A Hardball Times Update
Goodbye for now.

In that sense, the paradigm has shifted.

On Feb. 7, 2005 a member of the fantasy sports industry fought back. After being denied a license renewal, CBC Distribution and Marketing, Inc. filed a complaint in US District Court, Eastern District of Missouri, against the MLBAM over the right to produce and promote fantasy league games without the licensing of stats through the MLBAM and MLBPA.

Within the complaint’s “Prayer For Relief” section is the following:

WHEREFORE, CBC respectfully requests this Court to enter a judgment:

5. Declaring that Plaintiff CBC’s actions related to its business of providing and running sports fantasy teams do not violate any rights possessed or controlled by Major League Baseball and are not in violation of any state or federal statute

CBC’s lawyer, Rudy Telscher has said, “The Supreme Court has held that mere raw data where creativity is not involved is not something that would be protected by copyrights … I don’t see how anyone could argue that player names and stats are something that are protected by copyright.”

What’s clear is that those in the business of sports marketing will continue to look to make in-roads into this growing market. As Greg Ambrosius, the president of the Fantasy Sports Trade Association, said, “Last year, fans averaged 2.4 weeks a year in fantasy baseball activities. The past two years the fantasy sports industry has grown by 11% and predictions are for a 7% growth in the coming year.”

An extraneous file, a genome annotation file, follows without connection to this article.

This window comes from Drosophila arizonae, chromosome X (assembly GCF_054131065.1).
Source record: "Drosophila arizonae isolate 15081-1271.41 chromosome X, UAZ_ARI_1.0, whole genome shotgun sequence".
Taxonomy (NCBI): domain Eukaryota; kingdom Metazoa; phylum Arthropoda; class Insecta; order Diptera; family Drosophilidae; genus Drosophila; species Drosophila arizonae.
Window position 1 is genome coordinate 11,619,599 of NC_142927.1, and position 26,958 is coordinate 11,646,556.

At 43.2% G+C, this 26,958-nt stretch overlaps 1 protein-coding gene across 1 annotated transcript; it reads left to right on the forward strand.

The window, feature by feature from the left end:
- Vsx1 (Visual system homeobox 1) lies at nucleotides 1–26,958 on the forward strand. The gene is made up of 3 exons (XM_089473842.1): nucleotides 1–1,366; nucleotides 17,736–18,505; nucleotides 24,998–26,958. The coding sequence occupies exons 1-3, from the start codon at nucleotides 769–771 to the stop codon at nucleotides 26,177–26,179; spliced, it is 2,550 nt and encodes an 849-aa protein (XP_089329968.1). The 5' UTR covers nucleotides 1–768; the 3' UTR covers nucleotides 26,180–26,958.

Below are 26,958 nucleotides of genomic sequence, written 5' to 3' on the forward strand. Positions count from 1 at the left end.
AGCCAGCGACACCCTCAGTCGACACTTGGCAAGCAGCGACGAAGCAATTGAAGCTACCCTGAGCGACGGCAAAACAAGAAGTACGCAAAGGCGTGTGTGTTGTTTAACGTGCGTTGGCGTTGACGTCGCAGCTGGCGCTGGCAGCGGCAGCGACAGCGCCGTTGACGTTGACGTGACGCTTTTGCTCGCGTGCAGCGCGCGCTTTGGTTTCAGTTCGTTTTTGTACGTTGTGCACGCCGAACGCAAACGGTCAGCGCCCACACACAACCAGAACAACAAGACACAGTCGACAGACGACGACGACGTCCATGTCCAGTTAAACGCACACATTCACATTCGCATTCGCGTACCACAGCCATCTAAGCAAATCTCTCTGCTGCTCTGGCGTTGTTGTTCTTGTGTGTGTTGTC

It has been argued by some analysts that MLB, and by extension, MLBAM, were slow to move on the use of licensing for statistics earlier, before the fantasy industry had grown into such a cash cow. As for burgeoning technologies, such as subscription-based tickers that run across the bottom of your screen updating you on fantasy stats, increase, revenues and profits will continue to climb, making the CBC case even more relavent.